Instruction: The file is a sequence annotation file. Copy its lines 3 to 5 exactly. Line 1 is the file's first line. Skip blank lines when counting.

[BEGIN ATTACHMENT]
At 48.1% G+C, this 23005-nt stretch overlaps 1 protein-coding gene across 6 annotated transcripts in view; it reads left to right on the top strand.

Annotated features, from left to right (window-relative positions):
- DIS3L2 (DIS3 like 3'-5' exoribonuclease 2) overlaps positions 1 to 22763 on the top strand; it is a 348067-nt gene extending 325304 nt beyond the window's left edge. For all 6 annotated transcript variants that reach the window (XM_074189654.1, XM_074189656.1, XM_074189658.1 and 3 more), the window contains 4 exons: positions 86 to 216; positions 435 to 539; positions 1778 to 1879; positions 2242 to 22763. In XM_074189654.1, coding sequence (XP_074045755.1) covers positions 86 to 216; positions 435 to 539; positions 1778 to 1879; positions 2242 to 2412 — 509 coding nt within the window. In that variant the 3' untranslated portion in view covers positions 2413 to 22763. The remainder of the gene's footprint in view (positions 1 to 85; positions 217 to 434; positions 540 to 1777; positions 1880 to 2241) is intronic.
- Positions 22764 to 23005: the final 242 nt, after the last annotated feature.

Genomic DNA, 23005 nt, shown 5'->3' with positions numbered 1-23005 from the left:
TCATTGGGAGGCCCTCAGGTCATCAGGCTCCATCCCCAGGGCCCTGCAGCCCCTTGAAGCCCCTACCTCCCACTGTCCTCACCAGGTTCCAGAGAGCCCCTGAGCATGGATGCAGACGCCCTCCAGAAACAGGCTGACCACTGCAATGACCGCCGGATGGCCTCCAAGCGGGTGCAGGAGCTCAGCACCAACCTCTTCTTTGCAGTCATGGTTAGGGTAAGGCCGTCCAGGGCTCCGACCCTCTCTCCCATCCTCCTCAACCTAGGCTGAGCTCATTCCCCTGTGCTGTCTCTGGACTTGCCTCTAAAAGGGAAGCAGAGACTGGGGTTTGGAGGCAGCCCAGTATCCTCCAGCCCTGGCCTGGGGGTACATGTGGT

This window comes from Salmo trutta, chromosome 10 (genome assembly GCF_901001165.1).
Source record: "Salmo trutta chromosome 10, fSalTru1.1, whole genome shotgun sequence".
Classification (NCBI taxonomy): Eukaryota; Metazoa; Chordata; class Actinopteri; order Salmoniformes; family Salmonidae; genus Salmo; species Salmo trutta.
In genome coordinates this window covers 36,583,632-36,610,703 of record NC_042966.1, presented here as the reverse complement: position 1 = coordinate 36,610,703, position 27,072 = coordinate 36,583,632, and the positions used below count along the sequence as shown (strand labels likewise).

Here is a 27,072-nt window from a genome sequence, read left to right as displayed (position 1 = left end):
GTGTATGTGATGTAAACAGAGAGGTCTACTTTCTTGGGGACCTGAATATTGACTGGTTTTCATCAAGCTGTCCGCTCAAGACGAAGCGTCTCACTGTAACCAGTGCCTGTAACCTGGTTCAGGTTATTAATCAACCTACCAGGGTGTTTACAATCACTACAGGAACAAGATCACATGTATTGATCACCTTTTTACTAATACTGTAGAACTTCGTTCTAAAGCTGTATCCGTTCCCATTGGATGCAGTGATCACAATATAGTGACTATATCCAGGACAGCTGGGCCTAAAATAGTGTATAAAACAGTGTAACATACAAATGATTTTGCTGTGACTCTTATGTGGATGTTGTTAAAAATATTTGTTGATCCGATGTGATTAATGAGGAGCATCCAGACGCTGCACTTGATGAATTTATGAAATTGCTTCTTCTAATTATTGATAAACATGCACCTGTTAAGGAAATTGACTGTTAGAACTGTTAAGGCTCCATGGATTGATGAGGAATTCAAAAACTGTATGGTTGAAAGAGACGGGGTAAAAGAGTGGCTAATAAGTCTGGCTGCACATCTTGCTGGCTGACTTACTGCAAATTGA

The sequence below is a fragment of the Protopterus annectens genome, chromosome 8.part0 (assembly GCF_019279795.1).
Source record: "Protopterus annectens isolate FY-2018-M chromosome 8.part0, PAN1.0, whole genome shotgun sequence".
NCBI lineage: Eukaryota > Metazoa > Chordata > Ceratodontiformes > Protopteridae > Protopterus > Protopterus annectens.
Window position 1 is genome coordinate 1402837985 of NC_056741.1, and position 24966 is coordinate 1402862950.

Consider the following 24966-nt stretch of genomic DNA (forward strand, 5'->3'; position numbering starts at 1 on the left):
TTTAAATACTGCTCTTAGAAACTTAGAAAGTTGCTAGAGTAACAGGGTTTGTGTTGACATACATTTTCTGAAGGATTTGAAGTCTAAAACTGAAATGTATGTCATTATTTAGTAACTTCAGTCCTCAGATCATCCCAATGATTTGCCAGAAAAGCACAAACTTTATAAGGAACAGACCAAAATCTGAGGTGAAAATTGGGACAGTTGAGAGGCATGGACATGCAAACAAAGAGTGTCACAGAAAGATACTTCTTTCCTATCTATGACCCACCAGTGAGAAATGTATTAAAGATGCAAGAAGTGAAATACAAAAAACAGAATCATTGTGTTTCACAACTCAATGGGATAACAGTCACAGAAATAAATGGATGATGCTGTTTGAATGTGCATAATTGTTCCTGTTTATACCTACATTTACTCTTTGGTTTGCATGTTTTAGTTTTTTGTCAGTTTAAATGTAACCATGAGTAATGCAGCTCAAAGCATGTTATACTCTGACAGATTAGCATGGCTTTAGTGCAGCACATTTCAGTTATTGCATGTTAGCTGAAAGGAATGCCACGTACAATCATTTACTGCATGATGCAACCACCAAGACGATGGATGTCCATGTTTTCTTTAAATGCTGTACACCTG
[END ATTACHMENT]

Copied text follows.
- DIS3L2 (DIS3 like 3'-5' exoribonuclease 2) overlaps positions 1 to 22763 on the top strand; it is a 348067-nt gene extending 325304 nt beyond the window's left edge. For all 6 annotated transcript variants that reach the window (XM_074189654.1, XM_074189656.1, XM_074189658.1 and 3 more), the window contains 4 exons: positions 86 to 216; positions 435 to 539; positions 1778 to 1879; positions 2242 to 22763. In XM_074189654.1, coding sequence (XP_074045755.1) covers positions 86 to 216; positions 435 to 539; positions 1778 to 1879; positions 2242 to 2412 — 509 coding nt within the window. In that variant the 3' untranslated portion in view covers positions 2413 to 22763. The remainder of the gene's footprint in view (positions 1 to 85; positions 217 to 434; positions 540 to 1777; positions 1880 to 2241) is intronic.
- Positions 22764 to 23005: the final 242 nt, after the last annotated feature.

Genomic DNA, 23005 nt, shown 5'->3' with positions numbered 1-23005 from the left: